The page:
• JMC 104 Communications Law and Ethics – Press freedom, ethics, social responsibility, pressures and problems; legal limitations, including libel, privacy, intellectual property and obscenity. Must be Junior Status. Not open to first-year students or sophomores.

A minimum of 48 credit hours must be taken in Arts and Sciences course work and must include Political Science 1 and a sociology course; 40 credit hours must be in upper division courses numbered 100 or above.

Required credit hours and courses outside major:

The Drake Curriculum, required of all undergraduates, is designed to help students meet personal and professional goals as they acquire fundamental knowledge and abilities in Areas of Inquiry, including communication, critical thinking, artistic experience, historical consciousness, information literacy, global and cultural understanding, scientific and quantitative literacy, values and ethics and engaged citizenship. Students work closely with their academic advisers to craft a program of study in general education that prepares students for civic and professional leadership.

The Drake Curriculum also requires first-year seminars, which foster development of critical thinking and written and oral communication skills through a topical focus; and a Senior Capstone, in which students demonstrate the capacity to bring information, skills and ideas to bear on one project.

The Honors Program is an alternative designed for motivated students who want to participate in challenging, discussion-based courses on interdisciplinary issues.

Graduate program requirements

Students who have met all requirements specified above, and who gain admission to the Law School, may start law school during their fourth year of enrollment. The SJMC will accept 21 to 24 hours of Law School credits as counting toward the 124 required for graduation and as satisfying area of concentration requirements. Law hours will not count toward the SJMC’s requirement for Arts and Sciences courses. Law courses will count toward the required hours outside of journalism. Once a student has successfully completed law school courses necessary to fulfill the required 124 hours of coursework for the bachelor’s degree, the bachelor’s degree will be awarded.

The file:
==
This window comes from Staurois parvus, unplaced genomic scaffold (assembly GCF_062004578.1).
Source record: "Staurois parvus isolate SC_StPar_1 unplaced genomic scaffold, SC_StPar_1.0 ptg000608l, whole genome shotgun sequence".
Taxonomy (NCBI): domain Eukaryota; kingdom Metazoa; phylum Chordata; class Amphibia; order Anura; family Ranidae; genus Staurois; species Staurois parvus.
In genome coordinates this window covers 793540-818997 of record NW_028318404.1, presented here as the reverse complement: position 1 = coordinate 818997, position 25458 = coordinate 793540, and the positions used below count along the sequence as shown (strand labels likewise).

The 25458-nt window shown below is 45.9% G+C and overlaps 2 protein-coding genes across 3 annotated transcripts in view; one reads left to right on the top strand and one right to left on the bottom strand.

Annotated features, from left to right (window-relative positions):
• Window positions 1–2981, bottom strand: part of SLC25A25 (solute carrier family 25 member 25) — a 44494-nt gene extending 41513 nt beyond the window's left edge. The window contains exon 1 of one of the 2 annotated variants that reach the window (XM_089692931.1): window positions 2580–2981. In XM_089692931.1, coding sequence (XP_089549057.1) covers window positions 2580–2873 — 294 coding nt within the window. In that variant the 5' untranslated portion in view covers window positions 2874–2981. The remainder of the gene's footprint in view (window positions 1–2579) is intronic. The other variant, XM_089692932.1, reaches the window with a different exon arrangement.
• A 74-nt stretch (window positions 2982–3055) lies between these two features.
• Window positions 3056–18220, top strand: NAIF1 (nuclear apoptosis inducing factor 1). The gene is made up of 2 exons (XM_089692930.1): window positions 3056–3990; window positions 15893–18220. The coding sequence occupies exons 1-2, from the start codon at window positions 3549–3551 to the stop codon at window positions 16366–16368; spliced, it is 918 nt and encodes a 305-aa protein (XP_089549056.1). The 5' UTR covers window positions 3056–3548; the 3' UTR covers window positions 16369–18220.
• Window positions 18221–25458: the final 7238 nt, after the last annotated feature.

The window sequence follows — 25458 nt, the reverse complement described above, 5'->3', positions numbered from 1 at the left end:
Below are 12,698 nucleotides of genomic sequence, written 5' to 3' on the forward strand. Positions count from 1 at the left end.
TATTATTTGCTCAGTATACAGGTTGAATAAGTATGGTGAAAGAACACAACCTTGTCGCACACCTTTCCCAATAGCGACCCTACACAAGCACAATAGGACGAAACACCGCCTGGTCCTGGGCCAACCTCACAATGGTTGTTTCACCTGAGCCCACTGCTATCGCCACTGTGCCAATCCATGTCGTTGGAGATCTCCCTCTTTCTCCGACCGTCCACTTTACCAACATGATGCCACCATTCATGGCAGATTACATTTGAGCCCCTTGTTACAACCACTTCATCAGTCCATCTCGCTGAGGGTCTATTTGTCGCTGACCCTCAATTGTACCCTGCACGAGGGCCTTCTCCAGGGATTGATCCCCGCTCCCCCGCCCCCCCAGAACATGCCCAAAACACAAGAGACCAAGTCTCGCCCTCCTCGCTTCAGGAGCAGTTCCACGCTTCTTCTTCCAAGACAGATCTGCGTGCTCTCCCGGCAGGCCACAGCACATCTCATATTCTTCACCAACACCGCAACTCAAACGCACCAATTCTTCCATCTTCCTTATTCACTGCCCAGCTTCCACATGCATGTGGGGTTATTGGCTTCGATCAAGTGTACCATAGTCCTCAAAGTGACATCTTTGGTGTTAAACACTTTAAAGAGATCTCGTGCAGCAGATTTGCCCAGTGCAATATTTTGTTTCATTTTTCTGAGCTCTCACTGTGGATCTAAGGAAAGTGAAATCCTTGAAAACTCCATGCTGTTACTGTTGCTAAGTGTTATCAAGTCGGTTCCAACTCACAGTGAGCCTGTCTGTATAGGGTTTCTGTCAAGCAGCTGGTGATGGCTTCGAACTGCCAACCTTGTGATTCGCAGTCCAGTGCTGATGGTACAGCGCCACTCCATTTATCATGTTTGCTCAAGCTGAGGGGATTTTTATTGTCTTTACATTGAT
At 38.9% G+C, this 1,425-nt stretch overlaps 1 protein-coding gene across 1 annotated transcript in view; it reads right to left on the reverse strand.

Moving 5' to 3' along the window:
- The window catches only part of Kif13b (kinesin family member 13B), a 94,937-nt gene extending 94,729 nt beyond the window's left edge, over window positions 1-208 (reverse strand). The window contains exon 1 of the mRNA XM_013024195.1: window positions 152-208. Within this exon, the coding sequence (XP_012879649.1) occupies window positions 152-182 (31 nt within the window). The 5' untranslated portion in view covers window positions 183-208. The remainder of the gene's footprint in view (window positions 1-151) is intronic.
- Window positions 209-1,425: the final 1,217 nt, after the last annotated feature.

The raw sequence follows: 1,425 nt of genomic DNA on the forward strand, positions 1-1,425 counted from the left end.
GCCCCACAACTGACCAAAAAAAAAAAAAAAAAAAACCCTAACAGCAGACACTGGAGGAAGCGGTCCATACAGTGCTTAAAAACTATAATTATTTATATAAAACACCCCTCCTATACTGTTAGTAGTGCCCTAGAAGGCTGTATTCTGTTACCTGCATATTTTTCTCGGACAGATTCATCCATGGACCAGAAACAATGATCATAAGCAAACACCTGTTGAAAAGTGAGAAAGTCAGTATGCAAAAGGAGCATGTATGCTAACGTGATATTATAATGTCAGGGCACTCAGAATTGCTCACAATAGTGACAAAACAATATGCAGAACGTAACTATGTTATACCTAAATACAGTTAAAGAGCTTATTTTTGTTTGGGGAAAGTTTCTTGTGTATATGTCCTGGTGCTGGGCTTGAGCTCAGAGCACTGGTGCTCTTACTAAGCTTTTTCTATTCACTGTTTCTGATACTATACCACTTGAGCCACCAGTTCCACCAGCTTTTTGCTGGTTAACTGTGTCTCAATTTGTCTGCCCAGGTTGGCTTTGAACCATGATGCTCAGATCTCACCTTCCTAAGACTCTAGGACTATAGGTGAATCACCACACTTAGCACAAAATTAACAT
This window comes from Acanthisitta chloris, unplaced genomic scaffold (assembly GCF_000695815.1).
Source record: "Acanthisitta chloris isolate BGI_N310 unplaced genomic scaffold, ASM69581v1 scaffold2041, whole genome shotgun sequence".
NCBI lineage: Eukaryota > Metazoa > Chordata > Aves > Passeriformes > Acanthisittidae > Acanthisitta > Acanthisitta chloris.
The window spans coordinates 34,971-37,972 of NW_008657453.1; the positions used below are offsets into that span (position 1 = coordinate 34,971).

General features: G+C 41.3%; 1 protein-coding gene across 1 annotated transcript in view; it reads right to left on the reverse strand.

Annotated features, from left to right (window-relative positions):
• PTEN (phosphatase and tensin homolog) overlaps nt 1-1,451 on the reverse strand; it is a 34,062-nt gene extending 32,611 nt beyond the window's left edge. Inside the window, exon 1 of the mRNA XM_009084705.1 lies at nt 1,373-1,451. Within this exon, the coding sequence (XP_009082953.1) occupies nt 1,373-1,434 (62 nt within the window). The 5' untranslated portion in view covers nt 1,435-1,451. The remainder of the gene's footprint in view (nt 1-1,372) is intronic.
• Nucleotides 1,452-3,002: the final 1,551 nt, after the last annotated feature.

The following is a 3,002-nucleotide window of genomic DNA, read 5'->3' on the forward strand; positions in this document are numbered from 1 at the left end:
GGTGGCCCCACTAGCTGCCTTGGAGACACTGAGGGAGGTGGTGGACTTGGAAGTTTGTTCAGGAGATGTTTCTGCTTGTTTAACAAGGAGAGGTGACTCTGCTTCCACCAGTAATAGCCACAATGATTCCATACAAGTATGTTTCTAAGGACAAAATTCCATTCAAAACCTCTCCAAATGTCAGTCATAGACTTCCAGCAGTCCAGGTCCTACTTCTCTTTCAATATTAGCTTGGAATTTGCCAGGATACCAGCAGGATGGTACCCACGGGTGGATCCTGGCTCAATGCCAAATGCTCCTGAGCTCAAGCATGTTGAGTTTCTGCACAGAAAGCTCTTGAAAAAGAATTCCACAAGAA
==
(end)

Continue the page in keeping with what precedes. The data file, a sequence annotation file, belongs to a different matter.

A student may withdraw from the journalism/3+3 law program at any time and complete his/her undergraduate study for the bachelor’s degree.

Special opportunities/internships

A number of organizations, including the Reporters Committee for Freedom of the Press and the Society of Professional Journalists, offer nationally competitive internships in areas of media law, press freedom and freedom of information for which 3+3 students would be well prepared. Students have the opportunity to work with Drake’s Harkin Institute for Public Policy and Citizen Engagement and the archive of Sen. Tom Harkin’s papers.  SJMC students also frequently have internships in the governor’s office, in the Legislature and with state and local government agencies. Every four years the Iowa Caucuses provide students the opportunity to work with national political candidates and parties and with national and international media.

Career options

Graduates are prepared to work professionally in the communications and/or law fields, for nonprofit organizations, in business and for government agencies.


Undergraduates have the opportunity to work with award-winning campus media, including The Times-Delphic, Drake’s student-run campus newspaper; Drake Broadcasting System; Drake Magazine; the Annual and Drake Political Review. There are also campus chapters of Ad Club, Society of Professional Journalists and Public Relations Student Society of America. SJMC students also frequently have leadership roles in university organizations such as Student Senate and Residence Hall Association.